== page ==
Omnichannel Payments

Allowing customers to pay through any channel whether they are in a store or online. Offline commerce has been limited by a POS device for the longest time. In recent years, while the POS device has evolved (think Square, et. al.), customer experiences have stayed the same.Apple’s launch of Apple Pay for the Web, is a step towards a great omnichannel payment experience for the customer. eCommerce companies, with their capabilities of designing beautiful payment experiences can deliver the same for offline purchases.

The Partner’s Network

While offline retailers have an advantage of their branded stores, eCommerce companies neither have this capability nor an expertise in running their own stores. Some eCommerce segments, like groceries, pharmaceuticals and food ordering work through a network of hyperlocal retail stores. eCommerce companies can think of India’s large unorganized retail segment as their offline partners. Segments like furniture and high-end electronics can leverage the offline long-tail retail as both a sales and service channel. eCommerce companies are often perceived as stiff competitors to offline retails. In order to build an effective offline partner network, eCommerce companies need to change this perception and deliver compelling value propositions to the retailers.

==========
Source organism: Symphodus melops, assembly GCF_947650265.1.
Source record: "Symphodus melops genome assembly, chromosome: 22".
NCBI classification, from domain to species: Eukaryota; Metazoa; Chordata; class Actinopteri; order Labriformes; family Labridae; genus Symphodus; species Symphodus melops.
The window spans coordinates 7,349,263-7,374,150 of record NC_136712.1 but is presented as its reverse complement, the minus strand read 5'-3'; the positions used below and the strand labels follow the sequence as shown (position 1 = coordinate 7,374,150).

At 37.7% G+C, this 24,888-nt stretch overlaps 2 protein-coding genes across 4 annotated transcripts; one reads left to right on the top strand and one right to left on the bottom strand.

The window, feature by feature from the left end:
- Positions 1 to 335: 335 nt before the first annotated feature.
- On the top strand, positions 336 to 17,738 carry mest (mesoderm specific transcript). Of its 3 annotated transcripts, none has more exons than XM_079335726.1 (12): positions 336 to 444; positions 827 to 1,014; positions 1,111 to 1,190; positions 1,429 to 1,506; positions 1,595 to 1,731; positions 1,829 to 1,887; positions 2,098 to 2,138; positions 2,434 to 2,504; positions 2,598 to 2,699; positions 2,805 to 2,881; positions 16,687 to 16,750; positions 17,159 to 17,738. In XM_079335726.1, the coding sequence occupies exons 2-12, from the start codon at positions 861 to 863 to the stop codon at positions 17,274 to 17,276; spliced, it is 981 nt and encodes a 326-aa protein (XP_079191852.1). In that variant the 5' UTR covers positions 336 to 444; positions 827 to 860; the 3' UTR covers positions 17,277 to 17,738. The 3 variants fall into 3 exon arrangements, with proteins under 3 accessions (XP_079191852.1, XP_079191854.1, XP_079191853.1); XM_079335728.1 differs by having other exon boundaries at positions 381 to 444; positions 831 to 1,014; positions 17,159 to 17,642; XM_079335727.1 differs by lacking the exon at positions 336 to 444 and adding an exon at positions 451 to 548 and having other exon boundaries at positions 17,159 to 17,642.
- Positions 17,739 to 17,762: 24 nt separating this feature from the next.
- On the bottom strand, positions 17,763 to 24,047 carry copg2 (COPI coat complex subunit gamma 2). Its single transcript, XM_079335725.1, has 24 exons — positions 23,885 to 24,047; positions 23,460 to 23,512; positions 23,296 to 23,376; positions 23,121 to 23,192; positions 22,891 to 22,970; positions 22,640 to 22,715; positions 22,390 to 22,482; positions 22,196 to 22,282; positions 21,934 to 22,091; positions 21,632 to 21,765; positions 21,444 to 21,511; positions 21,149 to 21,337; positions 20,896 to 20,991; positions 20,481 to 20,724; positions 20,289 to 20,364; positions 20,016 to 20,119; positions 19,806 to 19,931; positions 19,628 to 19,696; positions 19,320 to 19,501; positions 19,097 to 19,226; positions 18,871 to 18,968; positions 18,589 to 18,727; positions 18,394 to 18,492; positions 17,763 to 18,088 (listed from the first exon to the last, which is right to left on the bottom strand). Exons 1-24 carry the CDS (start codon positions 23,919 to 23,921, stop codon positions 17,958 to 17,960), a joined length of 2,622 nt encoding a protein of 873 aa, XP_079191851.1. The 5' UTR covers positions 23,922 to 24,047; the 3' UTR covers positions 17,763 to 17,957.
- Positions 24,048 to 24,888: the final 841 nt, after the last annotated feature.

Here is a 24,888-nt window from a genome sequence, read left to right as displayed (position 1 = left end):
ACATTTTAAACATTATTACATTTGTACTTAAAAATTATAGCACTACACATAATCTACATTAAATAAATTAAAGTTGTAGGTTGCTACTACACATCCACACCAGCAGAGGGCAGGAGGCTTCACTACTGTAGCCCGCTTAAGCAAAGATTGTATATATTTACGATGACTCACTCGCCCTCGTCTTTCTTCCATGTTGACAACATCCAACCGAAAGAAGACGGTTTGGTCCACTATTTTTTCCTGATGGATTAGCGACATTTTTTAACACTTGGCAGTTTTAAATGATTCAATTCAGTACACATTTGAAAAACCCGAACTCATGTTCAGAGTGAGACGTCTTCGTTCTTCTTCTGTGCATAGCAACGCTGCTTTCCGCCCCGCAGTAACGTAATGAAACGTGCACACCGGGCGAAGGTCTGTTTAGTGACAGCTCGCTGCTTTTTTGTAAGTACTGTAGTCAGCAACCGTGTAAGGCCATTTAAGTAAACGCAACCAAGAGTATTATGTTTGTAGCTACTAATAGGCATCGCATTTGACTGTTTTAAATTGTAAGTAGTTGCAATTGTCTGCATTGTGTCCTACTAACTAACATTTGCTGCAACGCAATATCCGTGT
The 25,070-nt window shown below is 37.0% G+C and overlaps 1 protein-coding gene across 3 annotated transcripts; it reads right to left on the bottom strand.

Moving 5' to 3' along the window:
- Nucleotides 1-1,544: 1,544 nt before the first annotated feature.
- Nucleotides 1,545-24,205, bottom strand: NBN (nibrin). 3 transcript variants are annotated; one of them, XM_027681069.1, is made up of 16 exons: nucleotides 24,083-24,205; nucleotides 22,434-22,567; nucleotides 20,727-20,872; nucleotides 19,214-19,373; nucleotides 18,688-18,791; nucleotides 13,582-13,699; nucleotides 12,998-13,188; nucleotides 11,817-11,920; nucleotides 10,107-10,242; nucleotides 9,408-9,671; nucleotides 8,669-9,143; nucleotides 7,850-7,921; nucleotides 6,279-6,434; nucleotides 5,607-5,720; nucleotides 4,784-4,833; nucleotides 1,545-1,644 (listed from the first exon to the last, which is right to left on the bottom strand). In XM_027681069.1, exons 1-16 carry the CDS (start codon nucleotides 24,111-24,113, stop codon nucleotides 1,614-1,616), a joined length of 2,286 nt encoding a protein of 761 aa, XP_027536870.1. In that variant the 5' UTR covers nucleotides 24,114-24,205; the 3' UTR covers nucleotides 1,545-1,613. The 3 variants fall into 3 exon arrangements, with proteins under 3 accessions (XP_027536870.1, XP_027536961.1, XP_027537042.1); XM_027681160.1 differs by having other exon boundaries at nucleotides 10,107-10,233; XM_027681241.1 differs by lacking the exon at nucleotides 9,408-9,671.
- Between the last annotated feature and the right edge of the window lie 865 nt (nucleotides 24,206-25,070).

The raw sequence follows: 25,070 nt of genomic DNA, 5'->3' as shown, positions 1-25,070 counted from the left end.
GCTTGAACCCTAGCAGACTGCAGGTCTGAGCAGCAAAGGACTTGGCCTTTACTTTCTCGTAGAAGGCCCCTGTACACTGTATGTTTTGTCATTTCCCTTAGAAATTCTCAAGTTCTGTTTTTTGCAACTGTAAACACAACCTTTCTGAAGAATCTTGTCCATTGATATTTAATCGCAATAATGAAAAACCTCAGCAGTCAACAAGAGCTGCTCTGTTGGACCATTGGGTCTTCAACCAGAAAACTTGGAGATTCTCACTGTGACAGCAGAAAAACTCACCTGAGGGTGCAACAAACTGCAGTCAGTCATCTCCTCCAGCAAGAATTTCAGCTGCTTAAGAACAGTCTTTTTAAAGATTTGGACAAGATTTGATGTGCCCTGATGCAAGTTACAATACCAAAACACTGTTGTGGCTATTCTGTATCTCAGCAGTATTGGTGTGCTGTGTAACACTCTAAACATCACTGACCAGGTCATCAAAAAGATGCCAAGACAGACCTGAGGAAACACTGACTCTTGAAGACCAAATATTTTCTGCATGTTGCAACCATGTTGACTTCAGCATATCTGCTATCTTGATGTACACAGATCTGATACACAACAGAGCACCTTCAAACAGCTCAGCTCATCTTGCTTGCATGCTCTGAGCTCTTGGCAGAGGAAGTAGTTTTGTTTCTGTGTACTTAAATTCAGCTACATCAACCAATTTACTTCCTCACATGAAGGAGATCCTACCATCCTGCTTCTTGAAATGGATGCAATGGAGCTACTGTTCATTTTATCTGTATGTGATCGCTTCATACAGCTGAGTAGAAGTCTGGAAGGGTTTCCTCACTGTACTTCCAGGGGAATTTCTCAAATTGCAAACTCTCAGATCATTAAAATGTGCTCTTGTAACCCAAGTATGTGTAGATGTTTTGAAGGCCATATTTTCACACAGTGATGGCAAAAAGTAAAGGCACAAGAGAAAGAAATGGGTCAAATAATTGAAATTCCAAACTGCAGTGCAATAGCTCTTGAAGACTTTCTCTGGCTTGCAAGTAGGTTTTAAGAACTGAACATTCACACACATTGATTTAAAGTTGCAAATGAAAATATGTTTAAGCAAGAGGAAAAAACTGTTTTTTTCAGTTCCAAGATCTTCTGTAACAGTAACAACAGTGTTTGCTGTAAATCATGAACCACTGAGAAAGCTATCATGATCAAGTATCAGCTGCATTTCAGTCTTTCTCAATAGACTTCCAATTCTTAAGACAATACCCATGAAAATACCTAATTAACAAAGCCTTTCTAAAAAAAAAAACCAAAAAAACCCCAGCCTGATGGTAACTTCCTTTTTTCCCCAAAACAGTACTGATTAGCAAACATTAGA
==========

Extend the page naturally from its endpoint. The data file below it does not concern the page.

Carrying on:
If you follow the Indian eCommerce space, Omnichannel (and hyperlocal) has become a buzzword companies use liberally. We are yet to see an eCommerce company implementing an omnichannel strategy and succeeding. Hopefully, that will change sometime soon.

A case for productized services – why a pure services play is not always awesome

Mark Suster (@msuster) has written a very insightful post (What Should You Do with Your Crappy Little Services Business?) on his blog. If you haven’t read it already, you should. He sums up with the following advice.

I’m not advocating that companies are crazy to try and be product companies. In fact, that’s all that I fund as a VC. But I don’t want the narrow world of venture-backed companies and the trade rags that report on them to dissuade the overwhelming masses of potential entrepreneurs from building meaningful businesses that are both fun and economically rewarding.

Basab Pradhan (@basabp), further extends Mark’s post here, where he suggests that services companies never need to find a product strategy “given their lack of skills and management experience of the products business“. Rightly so considering he is mainly referring to the offshore services business.